Self-Care Lessons from a Bridal Therapist
Self-care is popping up all over the place lately – everywhere from our newsfeeds to our social calendar; our board meetings to our medical appointments – but what the heck is it?! A mani-pedi? A shopping spree? A green juice? A 3 week yoga retreat in Bali?
Answer: Yes… No... Sometimes... For some people... In some circumstances... But not usually.
Better answer: Self-care is any activity that we do deliberately in order to take care of our mental, emotional, and physical health.
Self-care is not a particularly complicated concept, though it can often be overlooked and undervalued, which is where things can get problematic over time. Rule #1 about self-care is that there is no one right way to do it, but there are a few general requirements, which are necessary to incorporate when figuring out your own version of self-care. Here are the 5 requirements of practicing self-care:
1. Self-care: The vitamin, not the pain reliever
In my therapy practice, I often notice that people seem to get two similar concepts confused: coping skills and self-care. Both of these are similar in that they are actions that we take to care for ourselves. Sometimes they can even overlap in the specific activities or behaviors. The difference is how we use them. A coping skill is something you use to help you get through or recover after difficult or stressful time or event. For instance, you might be under a lot of pressure at work and book a massage to help you relax. You might go for a jog if you’re angry about something. You might journal if you’re coping with a breakup.
Self-care though, is a regular practice. It’s done preventatively (as opposed to reactively), to maintain your state of wellness and to reduce your susceptibility to more intense responses to everyday stress. When it comes to work, self-care can help reduce burnout. When it comes to relationships, it can help to avoid big, irreparable fights, when it comes to your health it is the preventive approach of scheduling annual physicals and flu shorts, rather than the reactive trip to urgent care after that unaddressed splinter/cough/headache has turned into a full-blown infection/flu/chronic migraines.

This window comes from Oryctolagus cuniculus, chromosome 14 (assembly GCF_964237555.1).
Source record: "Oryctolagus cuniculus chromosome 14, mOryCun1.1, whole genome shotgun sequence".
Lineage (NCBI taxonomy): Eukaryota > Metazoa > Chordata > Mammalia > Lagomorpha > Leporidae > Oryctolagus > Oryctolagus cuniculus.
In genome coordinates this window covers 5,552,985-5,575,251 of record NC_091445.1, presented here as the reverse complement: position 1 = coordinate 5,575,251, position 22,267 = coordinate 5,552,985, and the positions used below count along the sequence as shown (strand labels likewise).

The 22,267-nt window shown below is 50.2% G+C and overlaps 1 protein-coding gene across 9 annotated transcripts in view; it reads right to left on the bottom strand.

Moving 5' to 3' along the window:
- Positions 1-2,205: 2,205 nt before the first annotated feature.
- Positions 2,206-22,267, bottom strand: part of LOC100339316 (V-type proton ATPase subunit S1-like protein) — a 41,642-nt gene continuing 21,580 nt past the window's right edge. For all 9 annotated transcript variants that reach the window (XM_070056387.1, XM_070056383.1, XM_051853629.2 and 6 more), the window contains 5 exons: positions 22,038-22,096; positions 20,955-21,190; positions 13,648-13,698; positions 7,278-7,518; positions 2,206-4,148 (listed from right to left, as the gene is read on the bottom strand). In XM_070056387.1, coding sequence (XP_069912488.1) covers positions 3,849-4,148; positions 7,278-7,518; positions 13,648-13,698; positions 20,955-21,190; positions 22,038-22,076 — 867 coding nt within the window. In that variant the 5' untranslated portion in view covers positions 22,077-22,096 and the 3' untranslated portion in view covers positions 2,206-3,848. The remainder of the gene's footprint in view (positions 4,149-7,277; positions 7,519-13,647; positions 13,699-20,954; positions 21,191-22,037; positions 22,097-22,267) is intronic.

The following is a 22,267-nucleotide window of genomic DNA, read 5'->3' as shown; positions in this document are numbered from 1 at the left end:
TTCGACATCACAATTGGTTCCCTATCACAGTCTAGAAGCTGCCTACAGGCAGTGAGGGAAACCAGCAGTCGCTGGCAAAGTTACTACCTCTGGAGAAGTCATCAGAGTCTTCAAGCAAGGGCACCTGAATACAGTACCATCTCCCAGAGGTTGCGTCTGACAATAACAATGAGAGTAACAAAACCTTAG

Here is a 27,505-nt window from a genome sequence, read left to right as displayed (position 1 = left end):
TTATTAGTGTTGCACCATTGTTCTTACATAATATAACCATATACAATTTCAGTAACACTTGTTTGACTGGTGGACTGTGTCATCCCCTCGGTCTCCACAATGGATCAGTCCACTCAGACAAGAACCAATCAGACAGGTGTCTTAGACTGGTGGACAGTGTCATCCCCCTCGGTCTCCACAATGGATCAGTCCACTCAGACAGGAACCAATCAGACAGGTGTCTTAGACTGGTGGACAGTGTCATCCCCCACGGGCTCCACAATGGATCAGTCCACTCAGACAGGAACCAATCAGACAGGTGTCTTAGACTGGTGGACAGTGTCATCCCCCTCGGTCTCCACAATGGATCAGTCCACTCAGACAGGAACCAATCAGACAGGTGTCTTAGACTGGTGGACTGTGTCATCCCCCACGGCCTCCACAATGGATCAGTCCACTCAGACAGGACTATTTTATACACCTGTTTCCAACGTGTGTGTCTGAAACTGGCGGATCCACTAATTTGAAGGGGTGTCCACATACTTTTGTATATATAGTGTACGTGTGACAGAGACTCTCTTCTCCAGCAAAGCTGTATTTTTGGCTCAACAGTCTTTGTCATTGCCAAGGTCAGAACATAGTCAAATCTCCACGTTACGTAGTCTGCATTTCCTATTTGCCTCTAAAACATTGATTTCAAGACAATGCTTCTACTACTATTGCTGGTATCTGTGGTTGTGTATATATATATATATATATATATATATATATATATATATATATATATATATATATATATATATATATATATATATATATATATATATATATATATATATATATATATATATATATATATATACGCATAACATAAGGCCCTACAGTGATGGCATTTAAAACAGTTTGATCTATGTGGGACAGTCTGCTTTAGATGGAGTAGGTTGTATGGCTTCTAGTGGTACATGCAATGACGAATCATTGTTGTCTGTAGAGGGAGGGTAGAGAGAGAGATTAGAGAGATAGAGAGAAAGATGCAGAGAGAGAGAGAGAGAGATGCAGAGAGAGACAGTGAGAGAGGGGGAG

Self-care is the preventative daily vitamin. Coping skills are the pain reliever we take when we have that inevitable headache and need something to feel better in the moment. Both are important, but different.
2. Self-care is: Multi-dimensional + holistic
When we responded to the first question about self-care with our very broad answer of “Yes. No. sometimes. For some people. In some circumstances. But not usually.” It’s because yes, a green juice, a manicure, and yoga are all ways we can take care of ourselves, but these are all examples of only one category of self-care: physical self-care. When we are setting intentions around how we take care of ourselves, it’s important to look at our holistic selves; we are more than just physical beings. I like to look at self-care across 5 domains: (1) physical, (2) emotional, (3) spiritual, (4) social, and (5) professional.
Examples of emotional self-care include: taking time off when you need it, expressing your feelings, maintaining a comfortable home environment.
Examples of spiritual self-care include: spending time with nature, reflecting on personal values, participating in causes that are important to you.
Examples of social self-care include: spending time with people you like, asking others for help when you need it, saying no to extra responsibilities regularly.
Examples of professional self-care include: exploring ways to improve professional skills, taking on projects that are interesting and rewarding, taking breaks throughout the workday.